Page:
MPs, Rotich clash over use of Eurobond cash

November 3, 2015 6:52 am
National Treasury CS Henry Rotich with PS Kamau Thugge. Photo/ FILE
National Treasury CS Henry Rotich with PS Kamau Thugge. Photo/ FILE

, NAIROBI, Kenya, Nov 2 – National Treasury Cabinet Secretary Henry Rotich was on Monday hard pressed to explain how Sh192.92 billion drawn from the Eurobond was used.

This emerged during a sitting of the National Assembly Public Accounts Committee (PAC) where MPs voiced concerns that the government is not indicating the specific projects funded by the money raised.

The Committee had summoned the National Treasury jointly with Controller of Budget Agnes Odhiambo to give specific details of the infrastructure projects implemented by ministries, State department and agencies to which the funds were disbursed.

The money remained in the New York account hosted at JP Morgan from late June 2014 to mid-September the same year.

Rotich also disclosed that they paid out Sh104 million in fees to bankers who arranged the transaction, being equivalent to 0.04 percent of the amount raised.

He ended up in an argument with MPs after he claimed that the lion’s share of the Sh44 billion allocated to the Ministry of Planning was disbursed to the Constituency Development Fund (CDF).

Committee chairman Nicholas Gumbo with fellow committee members Aden Abdikadir and Junet Mohammed disagreed saying that the Treasury had breached the CDF Act by claiming that the devolved fund was raised from a loan.

Gumbo cited the CDF Act which states that ‘there is established a fund to be known as the Constituencies Development Fund which shall be a national fund consisting of moneys of an amount of not less than 2.5pc (two and half per centum) of all the national government ordinary revenue collected in every financial year’.

He advanced the argument that Rotich and his Principal Secretary Kamau Thugge were wrong in the assertion because CDF should ideally be raised from revenue and not from proceeds of a loan.

Rotich countered this by the saying that the law was vague as it only provided that the Treasury should make available the money irrelevant of its source.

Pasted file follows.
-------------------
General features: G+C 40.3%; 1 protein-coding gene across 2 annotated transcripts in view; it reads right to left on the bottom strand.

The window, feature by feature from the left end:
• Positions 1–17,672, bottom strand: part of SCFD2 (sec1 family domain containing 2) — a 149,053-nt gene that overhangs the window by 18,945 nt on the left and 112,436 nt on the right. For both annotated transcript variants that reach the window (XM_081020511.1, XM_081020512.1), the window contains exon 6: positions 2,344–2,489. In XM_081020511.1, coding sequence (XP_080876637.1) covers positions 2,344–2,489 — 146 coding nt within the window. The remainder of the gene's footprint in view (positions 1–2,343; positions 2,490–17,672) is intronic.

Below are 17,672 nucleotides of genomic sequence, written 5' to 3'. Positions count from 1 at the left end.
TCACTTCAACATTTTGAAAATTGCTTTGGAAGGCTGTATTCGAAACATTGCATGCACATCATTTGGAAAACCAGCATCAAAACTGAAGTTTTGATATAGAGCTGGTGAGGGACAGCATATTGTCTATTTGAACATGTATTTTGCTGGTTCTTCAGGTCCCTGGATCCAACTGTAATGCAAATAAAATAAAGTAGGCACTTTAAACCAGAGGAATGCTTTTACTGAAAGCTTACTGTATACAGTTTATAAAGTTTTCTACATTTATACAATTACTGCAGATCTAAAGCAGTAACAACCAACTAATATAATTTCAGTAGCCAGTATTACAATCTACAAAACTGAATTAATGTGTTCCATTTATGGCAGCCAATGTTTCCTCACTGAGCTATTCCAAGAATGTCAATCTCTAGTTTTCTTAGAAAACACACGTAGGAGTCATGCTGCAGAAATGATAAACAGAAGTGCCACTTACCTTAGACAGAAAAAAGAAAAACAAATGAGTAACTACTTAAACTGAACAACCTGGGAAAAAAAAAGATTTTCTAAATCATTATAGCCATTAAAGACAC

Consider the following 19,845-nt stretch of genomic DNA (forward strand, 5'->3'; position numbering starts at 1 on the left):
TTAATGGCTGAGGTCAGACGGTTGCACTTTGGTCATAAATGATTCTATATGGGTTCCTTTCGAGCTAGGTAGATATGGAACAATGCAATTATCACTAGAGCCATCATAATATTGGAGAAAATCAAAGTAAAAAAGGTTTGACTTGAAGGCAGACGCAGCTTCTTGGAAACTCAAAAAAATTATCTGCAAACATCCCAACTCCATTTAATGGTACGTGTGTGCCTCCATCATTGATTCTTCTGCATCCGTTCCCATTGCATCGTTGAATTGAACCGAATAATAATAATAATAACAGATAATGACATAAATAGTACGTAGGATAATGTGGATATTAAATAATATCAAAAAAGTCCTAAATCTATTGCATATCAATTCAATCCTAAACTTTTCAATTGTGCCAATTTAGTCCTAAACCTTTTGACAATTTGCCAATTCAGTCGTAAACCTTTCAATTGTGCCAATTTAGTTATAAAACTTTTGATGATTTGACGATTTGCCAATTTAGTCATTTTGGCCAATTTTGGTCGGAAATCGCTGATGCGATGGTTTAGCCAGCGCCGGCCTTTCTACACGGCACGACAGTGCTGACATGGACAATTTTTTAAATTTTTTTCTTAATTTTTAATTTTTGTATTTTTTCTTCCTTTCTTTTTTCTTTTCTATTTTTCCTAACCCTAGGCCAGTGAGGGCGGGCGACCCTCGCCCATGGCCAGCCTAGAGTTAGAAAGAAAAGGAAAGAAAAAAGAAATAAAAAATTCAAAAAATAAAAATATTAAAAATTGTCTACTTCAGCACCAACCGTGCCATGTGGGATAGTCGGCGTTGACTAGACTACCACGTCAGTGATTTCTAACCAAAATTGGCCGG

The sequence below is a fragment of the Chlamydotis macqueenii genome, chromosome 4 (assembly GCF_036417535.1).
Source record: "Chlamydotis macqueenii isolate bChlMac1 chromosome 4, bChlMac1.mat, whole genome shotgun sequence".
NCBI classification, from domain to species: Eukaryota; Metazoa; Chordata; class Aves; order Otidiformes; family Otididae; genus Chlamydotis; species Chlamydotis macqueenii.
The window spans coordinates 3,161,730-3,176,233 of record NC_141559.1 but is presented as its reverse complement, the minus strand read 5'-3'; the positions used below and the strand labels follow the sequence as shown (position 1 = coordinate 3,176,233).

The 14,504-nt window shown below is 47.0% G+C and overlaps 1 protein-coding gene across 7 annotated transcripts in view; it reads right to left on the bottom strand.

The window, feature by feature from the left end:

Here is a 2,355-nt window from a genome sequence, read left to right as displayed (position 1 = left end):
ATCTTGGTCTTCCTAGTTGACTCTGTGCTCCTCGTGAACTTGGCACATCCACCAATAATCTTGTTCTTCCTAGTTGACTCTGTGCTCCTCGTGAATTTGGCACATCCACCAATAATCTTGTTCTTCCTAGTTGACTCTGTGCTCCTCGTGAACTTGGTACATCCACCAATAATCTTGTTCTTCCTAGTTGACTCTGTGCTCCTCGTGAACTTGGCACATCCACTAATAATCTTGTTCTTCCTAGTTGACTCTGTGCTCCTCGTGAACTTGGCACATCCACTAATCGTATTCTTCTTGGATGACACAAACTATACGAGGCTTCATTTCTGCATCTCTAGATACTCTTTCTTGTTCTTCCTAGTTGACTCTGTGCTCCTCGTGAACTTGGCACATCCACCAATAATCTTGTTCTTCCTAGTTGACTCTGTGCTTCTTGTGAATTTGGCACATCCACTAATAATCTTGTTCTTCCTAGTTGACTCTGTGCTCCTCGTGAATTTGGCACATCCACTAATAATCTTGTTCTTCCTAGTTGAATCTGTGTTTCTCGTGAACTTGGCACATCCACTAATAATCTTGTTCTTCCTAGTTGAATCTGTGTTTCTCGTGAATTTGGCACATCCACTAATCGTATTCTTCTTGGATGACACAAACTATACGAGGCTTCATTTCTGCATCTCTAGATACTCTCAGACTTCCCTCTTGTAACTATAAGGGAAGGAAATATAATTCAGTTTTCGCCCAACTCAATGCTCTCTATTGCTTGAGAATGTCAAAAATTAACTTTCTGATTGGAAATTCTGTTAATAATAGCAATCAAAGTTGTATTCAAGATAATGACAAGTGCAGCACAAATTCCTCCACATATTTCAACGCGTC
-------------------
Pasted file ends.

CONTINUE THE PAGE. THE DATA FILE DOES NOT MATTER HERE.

This came after Controller of Budget Agnes Odhiambo told the committee that withdrawals from the New York accounts were done without the approval of her office over which she does not have control.

Odhiambo reckons that the Treasury went ahead and paid the syndicated loan from the offshore accounts despite warnings from her office that the move would be illegal.

However, the controller of budget insisted that it was necessary for the Treasury to get her approval even as Rotich and Thugge told MPs that her approval was not necessary. The Special Overseas Accounts are maintained by the Treasury and has two signatories stationed at the Treasury Department.

The MPs held the view that Odhiambo was duped into giving consent to retire the syndicated loan since she was not a signatory of the overseas accounts.

The Office of the Controller of Budget was created as an expenditure monitor to ensure money is spent for budgeted functions and to seal loopholes for fictitious payments that characterized the infamous Goldenberg scam.

Treasury went ahead and paid the syndicated loan from the offshore accounts despite warnings from her office that the settlement would be in breach of Article 206 of the Constitution.

The Article requires that all government money be deposited in the Consolidated Fund Services (CFS) before approval for use is sought from the Controller of Budget.

Gumbo called for an audit on how the Eurobond cash was used, arguing it had very little or no impact on its original intention of stabilising the exchange rate and bring down the high interest rates.

Interest rates on Treasury Bills have risen above 20 percent, triggering a rise in bank borrowing costs.

The shilling is down about 14 percent against the dollar this year and the Treasury has attributed the weakening to a decline in tourism, a major foreign currency earner, and a high current account deficit.

The Treasury says the Eurobond was used to pay syndicated loan of Sh61 billion and Sh196.9 billion on projects.

Thugge earlier said the government had to make a choice between paying the syndicated loan directly from Central Bank’s account in New York and therefore save on foreign exchange losses and importing the money into the local exchequer account before being released by the Controller of Budget.

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